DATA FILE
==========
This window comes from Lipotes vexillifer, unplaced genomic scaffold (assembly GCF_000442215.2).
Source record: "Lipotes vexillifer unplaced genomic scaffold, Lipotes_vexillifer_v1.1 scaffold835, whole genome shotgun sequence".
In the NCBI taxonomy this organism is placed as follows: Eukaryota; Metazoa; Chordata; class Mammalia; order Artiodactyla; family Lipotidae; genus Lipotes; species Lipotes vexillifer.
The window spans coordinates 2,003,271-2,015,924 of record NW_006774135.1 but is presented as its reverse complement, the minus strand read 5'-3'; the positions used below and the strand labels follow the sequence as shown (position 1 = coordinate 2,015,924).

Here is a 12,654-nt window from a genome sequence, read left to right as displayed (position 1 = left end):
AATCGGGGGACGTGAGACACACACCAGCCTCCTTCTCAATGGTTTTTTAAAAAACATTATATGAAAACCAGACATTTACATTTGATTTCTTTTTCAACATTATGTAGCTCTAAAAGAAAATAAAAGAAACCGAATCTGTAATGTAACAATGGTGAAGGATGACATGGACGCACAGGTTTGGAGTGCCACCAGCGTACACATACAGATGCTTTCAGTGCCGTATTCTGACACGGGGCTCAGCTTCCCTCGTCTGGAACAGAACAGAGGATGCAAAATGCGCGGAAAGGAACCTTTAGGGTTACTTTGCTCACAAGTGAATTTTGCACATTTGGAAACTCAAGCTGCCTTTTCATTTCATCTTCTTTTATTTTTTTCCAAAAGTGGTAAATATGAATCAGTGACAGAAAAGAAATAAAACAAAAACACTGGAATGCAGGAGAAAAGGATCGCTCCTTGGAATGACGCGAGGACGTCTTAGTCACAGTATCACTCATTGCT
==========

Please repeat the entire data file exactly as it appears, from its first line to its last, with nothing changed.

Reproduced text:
This window comes from Lipotes vexillifer, unplaced genomic scaffold (assembly GCF_000442215.2).
Source record: "Lipotes vexillifer unplaced genomic scaffold, Lipotes_vexillifer_v1.1 scaffold835, whole genome shotgun sequence".
In the NCBI taxonomy this organism is placed as follows: Eukaryota; Metazoa; Chordata; class Mammalia; order Artiodactyla; family Lipotidae; genus Lipotes; species Lipotes vexillifer.
The window spans coordinates 2,003,271-2,015,924 of record NW_006774135.1 but is presented as its reverse complement, the minus strand read 5'-3'; the positions used below and the strand labels follow the sequence as shown (position 1 = coordinate 2,015,924).

Here is a 12,654-nt window from a genome sequence, read left to right as displayed (position 1 = left end):
AATCGGGGGACGTGAGACACACACCAGCCTCCTTCTCAATGGTTTTTTAAAAAACATTATATGAAAACCAGACATTTACATTTGATTTCTTTTTCAACATTATGTAGCTCTAAAAGAAAATAAAAGAAACCGAATCTGTAATGTAACAATGGTGAAGGATGACATGGACGCACAGGTTTGGAGTGCCACCAGCGTACACATACAGATGCTTTCAGTGCCGTATTCTGACACGGGGCTCAGCTTCCCTCGTCTGGAACAGAACAGAGGATGCAAAATGCGCGGAAAGGAACCTTTAGGGTTACTTTGCTCACAAGTGAATTTTGCACATTTGGAAACTCAAGCTGCCTTTTCATTTCATCTTCTTTTATTTTTTTCCAAAAGTGGTAAATATGAATCAGTGACAGAAAAGAAATAAAACAAAAACACTGGAATGCAGGAGAAAAGGATCGCTCCTTGGAATGACGCGAGGACGTCTTAGTCACAGTATCACTCATTGCT